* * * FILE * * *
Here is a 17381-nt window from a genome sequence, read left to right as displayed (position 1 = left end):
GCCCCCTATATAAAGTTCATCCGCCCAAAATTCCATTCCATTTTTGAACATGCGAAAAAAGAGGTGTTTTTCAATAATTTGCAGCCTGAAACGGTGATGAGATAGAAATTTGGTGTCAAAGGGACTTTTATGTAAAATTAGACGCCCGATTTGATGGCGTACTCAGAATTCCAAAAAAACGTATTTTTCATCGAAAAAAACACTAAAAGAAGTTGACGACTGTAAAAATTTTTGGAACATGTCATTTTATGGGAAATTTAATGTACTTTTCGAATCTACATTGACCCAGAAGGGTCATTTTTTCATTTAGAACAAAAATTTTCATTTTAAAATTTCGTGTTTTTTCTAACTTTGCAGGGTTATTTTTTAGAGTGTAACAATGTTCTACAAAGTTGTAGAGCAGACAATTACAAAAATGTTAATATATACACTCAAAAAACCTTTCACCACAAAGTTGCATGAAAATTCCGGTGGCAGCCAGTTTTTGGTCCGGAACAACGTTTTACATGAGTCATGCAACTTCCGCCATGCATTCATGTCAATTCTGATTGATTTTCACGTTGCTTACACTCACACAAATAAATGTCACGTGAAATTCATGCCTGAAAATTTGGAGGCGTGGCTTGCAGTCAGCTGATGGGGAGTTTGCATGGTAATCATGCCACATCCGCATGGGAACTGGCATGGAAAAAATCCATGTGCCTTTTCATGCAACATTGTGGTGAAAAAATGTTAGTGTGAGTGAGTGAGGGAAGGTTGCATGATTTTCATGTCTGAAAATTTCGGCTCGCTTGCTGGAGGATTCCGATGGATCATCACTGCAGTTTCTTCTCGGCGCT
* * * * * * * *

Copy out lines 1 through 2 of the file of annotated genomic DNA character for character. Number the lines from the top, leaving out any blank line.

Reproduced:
Here is a 17381-nt window from a genome sequence, read left to right as displayed (position 1 = left end):
GCCCCCTATATAAAGTTCATCCGCCCAAAATTCCATTCCATTTTTGAACATGCGAAAAAAGAGGTGTTTTTCAATAATTTGCAGCCTGAAACGGTGATGAGATAGAAATTTGGTGTCAAAGGGACTTTTATGTAAAATTAGACGCCCGATTTGATGGCGTACTCAGAATTCCAAAAAAACGTATTTTTCATCGAAAAAAACACTAAAAGAAGTTGACGACTGTAAAAATTTTTGGAACATGTCATTTTATGGGAAATTTAATGTACTTTTCGAATCTACATTGACCCAGAAGGGTCATTTTTTCATTTAGAACAAAAATTTTCATTTTAAAATTTCGTGTTTTTTCTAACTTTGCAGGGTTATTTTTTAGAGTGTAACAATGTTCTACAAAGTTGTAGAGCAGACAATTACAAAAATGTTAATATATACACTCAAAAAACCTTTCACCACAAAGTTGCATGAAAATTCCGGTGGCAGCCAGTTTTTGGTCCGGAACAACGTTTTACATGAGTCATGCAACTTCCGCCATGCATTCATGTCAATTCTGATTGATTTTCACGTTGCTTACACTCACACAAATAAATGTCACGTGAAATTCATGCCTGAAAATTTGGAGGCGTGGCTTGCAGTCAGCTGATGGGGAGTTTGCATGGTAATCATGCCACATCCGCATGGGAACTGGCATGGAAAAAATCCATGTGCCTTTTCATGCAACATTGTGGTGAAAAAATGTTAGTGTGAGTGAGTGAGGGAAGGTTGCATGATTTTCATGTCTGAAAATTTCGGCTCGCTTGCTGGAGGATTCCGATGGATCATCACTGCAGTTTCTTCTCGGCGCT